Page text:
Such problems are abnormalities and the “exceptions that prove the rule.” Why, following the activists’ logic, we’d have to dispense with the notion of normality altogether. For example, let’s say you had to describe human beings to a space alien; your description would include that they’re creatures with four limbs, 10 fingers and 10 toes. In reality, though, not everyone is born this way; occasionally there’s a person with 12 fingers or fewer than four limbs. Does this change the norm for human beings? What these activists are attempting to do is turn reality on its head, implicitly claiming that the exception disproves the rule.
But we should ask Dr. Adkins et al. a question: If they wanted to mate golden retrievers, would they go to a breeder and say, “Give me a male and female, the pick of the litter?” Or, believing such distinctions an “outdated view of biological sex,” would they state, “Just gimme’ any two that look good! I’ll put 'em together and see what happens!”
Were they scientists breeding rhinos, snow leopards, whooping cranes, giant pandas, or any other endangered species, they’d have no trouble identifying males and females. Yet these people — staunch evolutionists virtually one and all who’ll claim man is “just another animal” — suddenly find that the concept of “sex” somehow doesn’t apply in his case. Curious.
In reality, “gender dysphoria” is merely the latest abnormal condition granted most-favored ideological status. But what of other conditions defined by psychologists, such as “species dysphoria,” the belief that one is an animal trapped in a human body? Below is a video of a Norwegian woman who claims she’s a feline.
Then there’s Body Integrity Identity Disorder, the acute sense that one or more body parts (e.g., eyes, legs) don’t belong on/in your body. Below is one of many videos about a woman thus afflicted.
If anyone says it would be lunacy to cater to the above “identities,” note that there’s as much proof that they reflect biological reality as there is that gender dysphoria does — namely, none. All these conditions are defined by (disordered) feelings.
And feelings, now, are supposed to be reality. Anderson quotes Dr. Michelle Cretella, the president of the American College of Pediatricians, as pointing out that one “of the chief functions of the brain is to perceive physical reality. Thoughts that are in accordance with physical reality are normal. Thoughts that deviate from physical reality are abnormal — as well as potentially harmful to the individual or to others.” Yet this gets at the deeper problem: The very concept of objective reality has been under attack for quite a while now.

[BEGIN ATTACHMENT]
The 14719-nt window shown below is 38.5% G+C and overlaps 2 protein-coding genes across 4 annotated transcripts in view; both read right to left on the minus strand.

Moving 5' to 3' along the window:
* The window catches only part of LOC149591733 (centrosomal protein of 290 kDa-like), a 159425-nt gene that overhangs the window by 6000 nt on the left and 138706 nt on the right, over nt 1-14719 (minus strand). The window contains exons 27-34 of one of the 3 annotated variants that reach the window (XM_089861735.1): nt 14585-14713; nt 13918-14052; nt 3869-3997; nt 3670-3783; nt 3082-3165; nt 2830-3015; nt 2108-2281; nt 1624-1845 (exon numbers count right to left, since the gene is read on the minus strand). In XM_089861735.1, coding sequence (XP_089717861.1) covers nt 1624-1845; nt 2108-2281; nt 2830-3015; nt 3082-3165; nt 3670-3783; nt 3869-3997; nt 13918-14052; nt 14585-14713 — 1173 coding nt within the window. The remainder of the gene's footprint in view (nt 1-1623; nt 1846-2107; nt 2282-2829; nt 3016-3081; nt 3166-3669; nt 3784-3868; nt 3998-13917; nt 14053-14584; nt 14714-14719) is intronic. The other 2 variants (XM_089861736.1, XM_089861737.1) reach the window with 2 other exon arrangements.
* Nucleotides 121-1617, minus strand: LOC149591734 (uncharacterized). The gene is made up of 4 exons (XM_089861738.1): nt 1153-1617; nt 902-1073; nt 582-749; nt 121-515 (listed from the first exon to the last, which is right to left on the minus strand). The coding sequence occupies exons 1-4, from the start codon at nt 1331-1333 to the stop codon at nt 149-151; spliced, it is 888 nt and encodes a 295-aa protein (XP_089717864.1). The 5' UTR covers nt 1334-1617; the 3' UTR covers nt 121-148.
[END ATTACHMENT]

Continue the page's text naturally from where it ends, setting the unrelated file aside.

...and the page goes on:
There was a time when the denial of reality — whether refusing to recognize one’s own sex, species or something else — was readily understood to be a problem. Delusions weren’t fashionable and reality was paramount. Since then, however, the rise of moral relativism, nihilism and the notion that it’s impossible to really “know” anything, anyway, because everything is filtered through our “senses,” have served to de-emphasize and discredit reality. In fact, it’s not uncommon now to hear that “objective truth doesn’t exist.”
Given this mentality, that “things are only as we think them, or everything is relative to a reality that is not there,” as G.K. Chesterton amusingly put it, it’s no surprise that feelings have been made the ultimate arbiter. Having denied the objective, what but the subjective does modern man have left?
This is evident in a video (below; forward to 1:20) in which commentator Steven Crowder interviews a college student named Thomas on the matter of “transgenderism.” The young man meant well, but it was clear he’d been conditioned to prioritize feelings over reality. In fact, in his effort to be sensitive to people’s “identities,” it never even seemed to occur to him that objective reality actually matters.
Dr. Anderson also warns that so-called “sex change” is “psychologically unhelpful” (e.g., those having sexual-mutilation surgery have high rates of suicide). Yet he also calls it “philosophically misguided,” and this gets at that deeper problem: today’s larger denial of the objective. Philosophical disorders can beget psychological disorders — and the justification of them. After all, if people scoff at reality itself, is it surprising that they do the same with the part of reality known as sex?